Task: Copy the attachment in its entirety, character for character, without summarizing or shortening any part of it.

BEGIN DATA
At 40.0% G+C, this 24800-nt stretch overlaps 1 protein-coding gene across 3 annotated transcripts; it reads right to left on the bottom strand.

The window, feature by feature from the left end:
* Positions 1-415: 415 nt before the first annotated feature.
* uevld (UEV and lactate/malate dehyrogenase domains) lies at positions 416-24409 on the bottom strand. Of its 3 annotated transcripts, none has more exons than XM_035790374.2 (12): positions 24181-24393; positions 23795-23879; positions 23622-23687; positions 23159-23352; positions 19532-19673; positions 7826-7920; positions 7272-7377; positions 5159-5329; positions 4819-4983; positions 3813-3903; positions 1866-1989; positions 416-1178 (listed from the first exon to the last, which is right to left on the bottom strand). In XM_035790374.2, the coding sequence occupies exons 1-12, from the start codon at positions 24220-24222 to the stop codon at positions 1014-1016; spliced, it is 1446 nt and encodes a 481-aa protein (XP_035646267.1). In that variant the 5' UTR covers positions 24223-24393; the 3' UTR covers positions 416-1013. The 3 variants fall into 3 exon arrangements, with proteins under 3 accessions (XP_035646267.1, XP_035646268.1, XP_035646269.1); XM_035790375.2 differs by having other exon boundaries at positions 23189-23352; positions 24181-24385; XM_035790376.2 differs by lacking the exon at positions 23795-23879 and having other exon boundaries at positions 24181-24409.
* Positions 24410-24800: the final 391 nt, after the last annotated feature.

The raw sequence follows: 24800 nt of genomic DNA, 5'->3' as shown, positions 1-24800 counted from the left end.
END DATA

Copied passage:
At 40.0% G+C, this 24800-nt stretch overlaps 1 protein-coding gene across 3 annotated transcripts; it reads right to left on the bottom strand.

The window, feature by feature from the left end:
* Positions 1-415: 415 nt before the first annotated feature.
* uevld (UEV and lactate/malate dehyrogenase domains) lies at positions 416-24409 on the bottom strand. Of its 3 annotated transcripts, none has more exons than XM_035790374.2 (12): positions 24181-24393; positions 23795-23879; positions 23622-23687; positions 23159-23352; positions 19532-19673; positions 7826-7920; positions 7272-7377; positions 5159-5329; positions 4819-4983; positions 3813-3903; positions 1866-1989; positions 416-1178 (listed from the first exon to the last, which is right to left on the bottom strand). In XM_035790374.2, the coding sequence occupies exons 1-12, from the start codon at positions 24220-24222 to the stop codon at positions 1014-1016; spliced, it is 1446 nt and encodes a 481-aa protein (XP_035646267.1). In that variant the 5' UTR covers positions 24223-24393; the 3' UTR covers positions 416-1013. The 3 variants fall into 3 exon arrangements, with proteins under 3 accessions (XP_035646267.1, XP_035646268.1, XP_035646269.1); XM_035790375.2 differs by having other exon boundaries at positions 23189-23352; positions 24181-24385; XM_035790376.2 differs by lacking the exon at positions 23795-23879 and having other exon boundaries at positions 24181-24409.
* Positions 24410-24800: the final 391 nt, after the last annotated feature.

The raw sequence follows: 24800 nt of genomic DNA, 5'->3' as shown, positions 1-24800 counted from the left end.